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When austerity goes bad

It's just too hard to make ends meet, people on income assistance say

by Robert Devet

No money for food, rent, medication, shoes, and no help or empathy from Community Services, was the complaint of many at last weeks Town Hall on Income Assistance. Bonnie Barrett, Chair of ACORN NS, and Evan Coole of Dalhousie Legal Aid, were among the panelists. Photo Robert Devet
No money for food, rent, medication, shoes, and no help or empathy from Community Services, was the complaint of many at last weeks Town Hall on Income Assistance. Bonnie Barrett, Chair of ACORN NS, and Evan Coole of Dalhousie Legal Aid, were among the panelists. Photo Robert Devet

(KJIPUKTUK), HALIFAX - Last Wednesday's North End town hall on welfare reform offered an opportunity for people living in poverty and community activists to compare notes.

From year to year, life on social assistance is getting harder, people on assistance said. And the Nova Scotia Department of Community Services is not sharing its plans for welfare reform.

Community Services is conducting a Benefits Review and has set targets to reduce the number of people on income assistance.

“We don't know what Community Services is up to because nobody tells us, and nobody is asking what we think,” Evan Coole , a community legal worker at Dalhousie Legal Aid told the forty or so people who braved the aftereffects of a winter storm to attend the town hall meeting.

“What we do know is that people are increasingly coming to Dal Legal Aid because they have been completely cut off from Income Assistance without a good reason, or because their Special Needs requests have been denied,” Coole said.

Taken together with office closures in rural Nova Scotia, increasing caseloads, and rumours that the department aims for a call centre approach, and there is plenty to worry about, said Coole.

People at the town hall meeting were angry at Community Services for making it so difficult for them to make ends meet.

Financial supports are completely inadequate, they said, and Community Services has no empathy for the people it supposedly serves.

Aaron, a panel member associated with the Community Advocates Network, spoke about departmental push-backs.

“These so-called 'special needs' are not so special at all, anybody who works would take them for granted," said Aaron, who lives with chronic pain and expects to lose his special needs bus pass subsidy in the near future.

“I am told that I don't see my physician often enough to justify the money,” he said. “But I use my bus pass to go to my church, to get groceries, to try to give back to the community.”

Speaker after speaker lined up to have their say.

“I will not move out of my place, I want a subsidy and I want it now,” said Judy, a cancer survivor facing rent increases that will force her to look for a cheaper place elsewhere. “I deserve my home until the day I die.”

One woman told of being denied an artificial eye replacement, with three days to appeal the decision.

A man who worked at Sobeys, talked about being unable to buy the medication he needs.

“This is how hard it is getting. They tell me I must have pills, but I haven't had my pills for months. So I have to try to make up the money on my part time job. I need footwear, but I can't afford it,” he said.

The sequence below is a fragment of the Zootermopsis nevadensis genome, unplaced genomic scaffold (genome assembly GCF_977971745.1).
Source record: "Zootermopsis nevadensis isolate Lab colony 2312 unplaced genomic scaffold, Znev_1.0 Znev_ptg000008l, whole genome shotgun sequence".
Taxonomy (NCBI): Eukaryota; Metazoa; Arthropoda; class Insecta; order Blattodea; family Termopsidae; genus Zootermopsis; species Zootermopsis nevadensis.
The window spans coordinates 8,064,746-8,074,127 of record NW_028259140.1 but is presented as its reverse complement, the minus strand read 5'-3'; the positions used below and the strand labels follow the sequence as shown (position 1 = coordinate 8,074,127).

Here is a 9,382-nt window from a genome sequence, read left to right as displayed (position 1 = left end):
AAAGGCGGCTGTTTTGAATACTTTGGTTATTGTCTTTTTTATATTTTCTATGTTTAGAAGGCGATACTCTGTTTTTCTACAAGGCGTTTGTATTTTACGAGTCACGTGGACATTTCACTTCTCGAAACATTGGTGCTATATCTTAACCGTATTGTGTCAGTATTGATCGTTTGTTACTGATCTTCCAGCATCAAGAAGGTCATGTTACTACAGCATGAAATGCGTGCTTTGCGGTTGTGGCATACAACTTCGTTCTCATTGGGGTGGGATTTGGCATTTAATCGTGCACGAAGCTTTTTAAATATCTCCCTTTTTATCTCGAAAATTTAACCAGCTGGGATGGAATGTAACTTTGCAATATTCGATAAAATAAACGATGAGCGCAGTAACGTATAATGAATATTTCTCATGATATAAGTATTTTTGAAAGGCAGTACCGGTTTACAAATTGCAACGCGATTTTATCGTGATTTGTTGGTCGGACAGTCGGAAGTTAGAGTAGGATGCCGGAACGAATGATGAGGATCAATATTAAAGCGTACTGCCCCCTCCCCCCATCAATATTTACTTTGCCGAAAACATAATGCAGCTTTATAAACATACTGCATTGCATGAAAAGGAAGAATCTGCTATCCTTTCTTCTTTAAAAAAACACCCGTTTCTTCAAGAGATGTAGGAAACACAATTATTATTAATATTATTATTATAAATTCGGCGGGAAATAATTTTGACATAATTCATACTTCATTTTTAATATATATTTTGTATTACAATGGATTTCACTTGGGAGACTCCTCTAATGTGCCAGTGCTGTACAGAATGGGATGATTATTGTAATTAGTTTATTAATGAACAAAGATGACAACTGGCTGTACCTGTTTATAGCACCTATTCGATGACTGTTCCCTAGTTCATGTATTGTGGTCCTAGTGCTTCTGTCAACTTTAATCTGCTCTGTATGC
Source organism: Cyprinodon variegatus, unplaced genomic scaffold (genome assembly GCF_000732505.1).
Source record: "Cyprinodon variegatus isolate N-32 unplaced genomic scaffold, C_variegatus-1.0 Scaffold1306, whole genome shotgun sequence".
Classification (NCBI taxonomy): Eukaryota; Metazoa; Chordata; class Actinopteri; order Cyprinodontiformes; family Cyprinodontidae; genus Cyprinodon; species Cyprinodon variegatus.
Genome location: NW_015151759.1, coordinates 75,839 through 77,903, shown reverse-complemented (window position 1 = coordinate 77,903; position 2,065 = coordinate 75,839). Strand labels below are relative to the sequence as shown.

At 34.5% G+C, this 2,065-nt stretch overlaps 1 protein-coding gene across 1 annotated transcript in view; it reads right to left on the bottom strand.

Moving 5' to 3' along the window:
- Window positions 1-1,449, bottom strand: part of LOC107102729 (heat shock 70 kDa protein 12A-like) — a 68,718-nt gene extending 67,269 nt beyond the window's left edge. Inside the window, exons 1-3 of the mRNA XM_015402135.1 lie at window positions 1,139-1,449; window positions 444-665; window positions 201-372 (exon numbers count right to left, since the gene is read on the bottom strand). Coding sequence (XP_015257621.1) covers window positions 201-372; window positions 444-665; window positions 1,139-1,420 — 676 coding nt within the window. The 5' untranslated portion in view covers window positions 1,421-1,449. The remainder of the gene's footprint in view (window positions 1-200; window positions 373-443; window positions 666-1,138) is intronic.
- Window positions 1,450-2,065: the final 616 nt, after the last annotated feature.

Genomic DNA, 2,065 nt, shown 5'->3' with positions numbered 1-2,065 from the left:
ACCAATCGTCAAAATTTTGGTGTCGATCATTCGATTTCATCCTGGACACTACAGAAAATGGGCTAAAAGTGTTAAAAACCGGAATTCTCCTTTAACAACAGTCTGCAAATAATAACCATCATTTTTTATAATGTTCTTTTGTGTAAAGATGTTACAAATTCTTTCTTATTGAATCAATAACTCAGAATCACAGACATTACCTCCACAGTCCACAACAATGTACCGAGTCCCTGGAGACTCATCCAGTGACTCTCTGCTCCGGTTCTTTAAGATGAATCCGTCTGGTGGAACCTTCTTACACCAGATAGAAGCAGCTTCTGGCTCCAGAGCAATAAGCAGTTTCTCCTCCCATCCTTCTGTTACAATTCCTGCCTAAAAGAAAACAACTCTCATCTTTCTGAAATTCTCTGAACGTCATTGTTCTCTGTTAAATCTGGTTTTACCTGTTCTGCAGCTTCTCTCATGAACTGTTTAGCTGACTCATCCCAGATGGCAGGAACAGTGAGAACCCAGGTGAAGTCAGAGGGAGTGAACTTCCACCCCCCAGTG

Others spoke of the long line-ups at food banks, the additional hardships faced by people who are single, how hard it is to meet special dietary needs when you rely on food banks, and the often arbitrary decisions by case workers.

Halifax Media Co-op reporter Kendall Worth spoke of his fight to restore his special diet allowance, a fight he took all the way to the Supreme Court.

A petition for a weekly Super Store discount day for people on low incomes was circulated among the people in the room. Everybody signed.

“It took me a long time to get up here tonight. I fell down, my body shut down, I don't know how I will make it home tonight,” one man told the crowd. “It is really frustrating that we can't be heard. We haven't been heard for the last 35 years.”

Stella Lord, of the Community Society to End Poverty, talked about decades of neglect by politicians of every stripe.

“There were a couple of increases (to income assistance) since 2007, but none of the these increases made up for the previous nine years of basically nothing,” said Lord.

“And even though they threw a bit of money to Income Assistance, it wasn't tagged to the cost of living,” she said.

“We have been in this austerity mode in Nova Scotia, we hear we have to reduce the deficit, yet they can spend the money on the Bluenose II, and on Nova Scotia Business Inc.”

“Politicians claim that we can't raise Income Assistance because it will cause a higher deficit, even though Education and Health are exempt of that freeze. Why not exempt Social Assistance,” she asked.

“Stephen McNeil was the guy who was promoting poverty reduction in 2006 and 2007, as the Leader of the Opposition. Now he can barely say the P word, and I don't mean going to the bathroom,” said Lord.

The town hall was organized by several groups that lobby on behalf of people living in poverty, including the Community Advocates Network, ACORN Nova Scotia, Dalhousie Legal Aid, and the Community Society to End Poverty.

Another town hall will be held in Spryfield in the near future.

 

See also:

http://halifax.mediacoop.ca/story/joan-jessome-community-services-job-cuts-rural-nov/33010More Community Services job cuts in rural Nova Scotia

Community Services closes Sheet Harbour Office

Community Services embarks on mystery welfare reform project

Follow Robert Devet on Twitter  @DevetRobert

 

 


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